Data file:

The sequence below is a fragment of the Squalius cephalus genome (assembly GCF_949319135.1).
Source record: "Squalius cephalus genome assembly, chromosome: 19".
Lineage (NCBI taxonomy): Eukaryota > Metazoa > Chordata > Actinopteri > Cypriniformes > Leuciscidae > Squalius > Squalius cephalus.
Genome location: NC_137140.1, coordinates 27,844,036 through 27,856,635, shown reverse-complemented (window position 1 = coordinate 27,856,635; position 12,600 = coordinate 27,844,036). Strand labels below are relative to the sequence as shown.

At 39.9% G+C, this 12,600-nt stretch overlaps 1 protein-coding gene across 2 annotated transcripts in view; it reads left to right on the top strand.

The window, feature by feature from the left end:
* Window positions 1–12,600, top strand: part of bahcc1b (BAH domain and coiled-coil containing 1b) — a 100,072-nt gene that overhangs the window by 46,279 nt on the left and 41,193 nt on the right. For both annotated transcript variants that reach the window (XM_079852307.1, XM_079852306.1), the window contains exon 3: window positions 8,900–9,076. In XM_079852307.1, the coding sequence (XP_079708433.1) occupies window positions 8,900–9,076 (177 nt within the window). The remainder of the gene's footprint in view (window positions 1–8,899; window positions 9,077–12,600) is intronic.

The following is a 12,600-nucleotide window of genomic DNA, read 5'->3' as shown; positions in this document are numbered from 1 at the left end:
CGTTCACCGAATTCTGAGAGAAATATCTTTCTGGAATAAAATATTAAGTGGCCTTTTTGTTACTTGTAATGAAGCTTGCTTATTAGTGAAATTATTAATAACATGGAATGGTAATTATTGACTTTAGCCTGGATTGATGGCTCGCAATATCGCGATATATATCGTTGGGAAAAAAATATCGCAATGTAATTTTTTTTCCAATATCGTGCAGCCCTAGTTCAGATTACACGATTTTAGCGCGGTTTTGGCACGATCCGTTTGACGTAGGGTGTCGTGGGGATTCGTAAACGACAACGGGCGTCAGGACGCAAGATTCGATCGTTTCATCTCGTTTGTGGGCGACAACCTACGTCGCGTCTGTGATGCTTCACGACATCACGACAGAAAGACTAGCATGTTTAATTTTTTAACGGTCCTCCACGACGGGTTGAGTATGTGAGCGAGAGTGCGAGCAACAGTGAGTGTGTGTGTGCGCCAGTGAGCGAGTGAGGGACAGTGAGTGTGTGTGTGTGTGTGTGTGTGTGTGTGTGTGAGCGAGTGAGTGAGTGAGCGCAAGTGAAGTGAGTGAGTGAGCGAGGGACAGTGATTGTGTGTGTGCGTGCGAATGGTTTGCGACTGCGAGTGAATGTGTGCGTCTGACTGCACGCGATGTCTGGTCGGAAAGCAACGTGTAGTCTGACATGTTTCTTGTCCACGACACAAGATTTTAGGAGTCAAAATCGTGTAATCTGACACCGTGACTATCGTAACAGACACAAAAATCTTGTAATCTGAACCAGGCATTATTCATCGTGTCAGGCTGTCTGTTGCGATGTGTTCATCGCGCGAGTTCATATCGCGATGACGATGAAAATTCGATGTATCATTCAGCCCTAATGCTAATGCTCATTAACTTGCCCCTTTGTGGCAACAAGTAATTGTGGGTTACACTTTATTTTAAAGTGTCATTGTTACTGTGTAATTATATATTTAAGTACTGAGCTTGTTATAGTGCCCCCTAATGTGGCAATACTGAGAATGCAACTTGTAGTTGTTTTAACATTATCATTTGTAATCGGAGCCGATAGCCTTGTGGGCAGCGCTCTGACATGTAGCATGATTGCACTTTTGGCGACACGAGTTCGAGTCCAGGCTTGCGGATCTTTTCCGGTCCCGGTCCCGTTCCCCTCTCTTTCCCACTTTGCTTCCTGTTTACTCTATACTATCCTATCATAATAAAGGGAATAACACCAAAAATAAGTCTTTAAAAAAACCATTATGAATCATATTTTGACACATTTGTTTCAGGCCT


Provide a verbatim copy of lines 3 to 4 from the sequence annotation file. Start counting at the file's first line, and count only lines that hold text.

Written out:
Lineage (NCBI taxonomy): Eukaryota > Metazoa > Chordata > Actinopteri > Cypriniformes > Leuciscidae > Squalius > Squalius cephalus.
Genome location: NC_137140.1, coordinates 27,844,036 through 27,856,635, shown reverse-complemented (window position 1 = coordinate 27,856,635; position 12,600 = coordinate 27,844,036). Strand labels below are relative to the sequence as shown.